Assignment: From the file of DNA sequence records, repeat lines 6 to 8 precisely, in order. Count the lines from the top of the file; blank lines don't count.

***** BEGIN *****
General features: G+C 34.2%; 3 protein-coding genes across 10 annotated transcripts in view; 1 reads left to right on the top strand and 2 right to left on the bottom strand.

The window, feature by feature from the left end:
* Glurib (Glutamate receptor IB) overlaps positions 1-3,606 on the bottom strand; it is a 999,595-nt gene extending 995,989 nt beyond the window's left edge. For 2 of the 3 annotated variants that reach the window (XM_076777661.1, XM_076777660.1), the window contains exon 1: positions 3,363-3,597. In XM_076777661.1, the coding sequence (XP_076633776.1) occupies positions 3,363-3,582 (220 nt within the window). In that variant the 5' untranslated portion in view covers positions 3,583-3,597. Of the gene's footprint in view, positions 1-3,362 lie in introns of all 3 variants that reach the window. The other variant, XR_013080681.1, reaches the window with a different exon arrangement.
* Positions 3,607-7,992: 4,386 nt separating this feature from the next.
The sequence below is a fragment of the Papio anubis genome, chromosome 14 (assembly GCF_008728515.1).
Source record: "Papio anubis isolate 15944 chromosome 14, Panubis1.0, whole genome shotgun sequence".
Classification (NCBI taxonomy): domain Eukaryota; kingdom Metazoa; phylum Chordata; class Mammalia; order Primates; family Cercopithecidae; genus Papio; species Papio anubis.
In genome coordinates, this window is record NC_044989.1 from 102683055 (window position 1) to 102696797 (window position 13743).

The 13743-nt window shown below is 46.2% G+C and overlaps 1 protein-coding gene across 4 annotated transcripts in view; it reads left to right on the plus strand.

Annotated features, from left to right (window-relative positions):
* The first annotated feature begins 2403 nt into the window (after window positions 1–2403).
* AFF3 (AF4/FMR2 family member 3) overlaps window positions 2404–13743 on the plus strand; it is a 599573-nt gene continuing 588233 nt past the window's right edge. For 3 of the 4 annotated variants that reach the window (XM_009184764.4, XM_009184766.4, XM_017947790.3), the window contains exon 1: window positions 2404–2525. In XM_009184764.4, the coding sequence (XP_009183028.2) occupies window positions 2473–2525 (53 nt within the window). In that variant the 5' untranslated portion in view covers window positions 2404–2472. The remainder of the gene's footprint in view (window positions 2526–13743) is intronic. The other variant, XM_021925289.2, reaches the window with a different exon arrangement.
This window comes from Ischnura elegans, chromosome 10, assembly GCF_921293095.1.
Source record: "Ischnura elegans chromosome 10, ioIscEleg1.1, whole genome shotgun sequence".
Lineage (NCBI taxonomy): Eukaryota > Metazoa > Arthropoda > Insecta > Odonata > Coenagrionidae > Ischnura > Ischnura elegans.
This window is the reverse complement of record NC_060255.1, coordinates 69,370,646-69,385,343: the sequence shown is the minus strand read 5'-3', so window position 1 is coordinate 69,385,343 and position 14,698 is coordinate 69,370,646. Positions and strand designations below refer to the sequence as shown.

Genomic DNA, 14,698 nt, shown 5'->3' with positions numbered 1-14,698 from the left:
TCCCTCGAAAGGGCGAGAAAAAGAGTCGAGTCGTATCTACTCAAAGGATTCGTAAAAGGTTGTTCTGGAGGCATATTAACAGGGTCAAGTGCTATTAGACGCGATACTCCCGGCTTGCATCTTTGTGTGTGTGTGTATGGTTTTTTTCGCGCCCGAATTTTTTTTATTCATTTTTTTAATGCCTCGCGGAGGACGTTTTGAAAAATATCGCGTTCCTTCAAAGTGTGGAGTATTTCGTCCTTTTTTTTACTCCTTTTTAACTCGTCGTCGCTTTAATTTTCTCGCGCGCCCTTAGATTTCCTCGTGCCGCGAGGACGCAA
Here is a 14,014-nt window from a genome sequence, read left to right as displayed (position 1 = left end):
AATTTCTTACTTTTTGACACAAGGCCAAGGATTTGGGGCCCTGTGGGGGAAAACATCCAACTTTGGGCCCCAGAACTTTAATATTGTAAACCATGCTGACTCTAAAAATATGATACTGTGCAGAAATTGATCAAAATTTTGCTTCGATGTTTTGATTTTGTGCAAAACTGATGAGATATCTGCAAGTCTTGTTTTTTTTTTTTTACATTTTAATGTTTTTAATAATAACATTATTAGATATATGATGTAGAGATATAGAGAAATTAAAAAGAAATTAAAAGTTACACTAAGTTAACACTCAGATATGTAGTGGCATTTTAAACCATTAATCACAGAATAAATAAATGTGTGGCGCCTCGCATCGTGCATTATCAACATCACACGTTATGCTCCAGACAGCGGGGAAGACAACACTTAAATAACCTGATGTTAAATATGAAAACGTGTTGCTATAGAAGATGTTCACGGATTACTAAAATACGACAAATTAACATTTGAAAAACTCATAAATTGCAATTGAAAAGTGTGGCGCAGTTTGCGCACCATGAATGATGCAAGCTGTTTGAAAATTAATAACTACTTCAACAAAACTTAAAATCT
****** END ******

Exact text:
Source record: "Papio anubis isolate 15944 chromosome 14, Panubis1.0, whole genome shotgun sequence".
Classification (NCBI taxonomy): domain Eukaryota; kingdom Metazoa; phylum Chordata; class Mammalia; order Primates; family Cercopithecidae; genus Papio; species Papio anubis.
In genome coordinates, this window is record NC_044989.1 from 102683055 (window position 1) to 102696797 (window position 13743).